When the federal government implemented a vaccine mandate about a year into the COVID-19 pandemic, requiring its employees to be vaccinated, much of the rest of corporate Canada quickly followed. I suspect the same will apply here and those parading down our streets calling for the extermination of Israel — i.e. killing or expelling all Jews “From the (Jordan) River to the (Mediterranean) Sea” — will have their photographs sent to their employers and become permanently unemployable. And if they choose to put on masks, that arguably violates the criminal code.

And what does this do to TMU’s Lincoln Alexander School of Law, which has been so slow to react? It is losing its placements, funding and attractiveness to potential students. Even those who did not sign the letter are suffering the taint from those who did. If the university and law school had taken appropriate immediate action, this all would have been averted and there would be no demands for the principal and president to resign. And these students’ professorial cheerleaders, who were supportive of the letter, will, unless the school closes, which seems increasingly a possibility, bear responsibility for the students’ and school’s failures.

At York University, student unions faced similar pushback.

The York Federation of Students, along with two other unions, released a “Statement of Solidarity with Palestine” in October, which one-sidedly attacked Israel and contributed to a campaign of anti-Semitism on campus.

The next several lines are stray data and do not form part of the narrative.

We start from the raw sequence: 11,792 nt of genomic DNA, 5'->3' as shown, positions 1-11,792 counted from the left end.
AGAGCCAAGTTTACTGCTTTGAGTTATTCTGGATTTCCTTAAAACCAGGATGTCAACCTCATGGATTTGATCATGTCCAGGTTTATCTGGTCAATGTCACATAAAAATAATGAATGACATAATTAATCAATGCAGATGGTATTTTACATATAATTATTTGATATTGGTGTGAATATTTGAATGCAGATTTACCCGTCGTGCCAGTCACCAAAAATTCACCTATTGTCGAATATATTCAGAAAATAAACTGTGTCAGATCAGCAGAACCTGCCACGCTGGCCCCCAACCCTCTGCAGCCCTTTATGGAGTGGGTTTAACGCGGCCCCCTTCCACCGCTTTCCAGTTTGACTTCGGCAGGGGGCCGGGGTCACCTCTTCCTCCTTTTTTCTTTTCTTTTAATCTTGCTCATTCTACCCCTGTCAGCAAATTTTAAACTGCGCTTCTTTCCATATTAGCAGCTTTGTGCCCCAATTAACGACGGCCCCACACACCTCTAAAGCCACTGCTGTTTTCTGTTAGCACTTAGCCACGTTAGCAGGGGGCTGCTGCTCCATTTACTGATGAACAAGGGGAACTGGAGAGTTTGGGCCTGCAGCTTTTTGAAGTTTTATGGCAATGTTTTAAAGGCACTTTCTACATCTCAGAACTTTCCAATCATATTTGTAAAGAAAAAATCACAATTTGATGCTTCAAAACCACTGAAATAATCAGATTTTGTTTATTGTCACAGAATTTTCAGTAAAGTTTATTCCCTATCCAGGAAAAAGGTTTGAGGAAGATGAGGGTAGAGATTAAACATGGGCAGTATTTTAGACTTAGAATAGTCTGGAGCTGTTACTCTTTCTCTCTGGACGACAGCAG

In response, York University demanded a retraction, a public statement that the unions “do not endorse or support anti-Semitism,” the immediate resignation of all student union executives involved and threatened to withdraw recognition of the student union.

What happened next? In Ontario’s legislature, Minister of Colleges and Universities Jill Dunlop read out the names of the executives representing the York student union to ensure they faced public opprobrium and could be added to companies’ “do not hire” lists.

So there is a ray of sunshine emanating from all of these hate fests — including one where a masked protester, right in front of the police, threatened a person with death or, as he put it, “to put him six feet under” while the police laid no charges. The public has had enough and will demand the police begin taking action. But the most significant backlash will be that from Canadian employers, who will receive the names of employees attending rallies and posting content on social media that supports terrorism — and refuse to hire any of them.

Which they are free legally to do.

This pushback has gone both ways. I have received various Law Society complaints as a result of my columns, likely relying on the precedent set in the case of my client, Jordan Peterson, asking that I be suspended from practice and forced to undergo social media training and remediation. But, unlike the College of Psychologists, the Law Society replied sanely, dismissing these complaints without even asking me to respond.

“The Law Society must respect Howard Levitt’s constitutional right to express his views,” it said. “This right is not absolute, but it has been recognized as being entitled to significant deference.”

I have no reason to be concerned. But those attending rallies with racist chants and posting anti-Semitic attacks on social media do — and employers are quickly deciding that those are not appropriate members of their workforces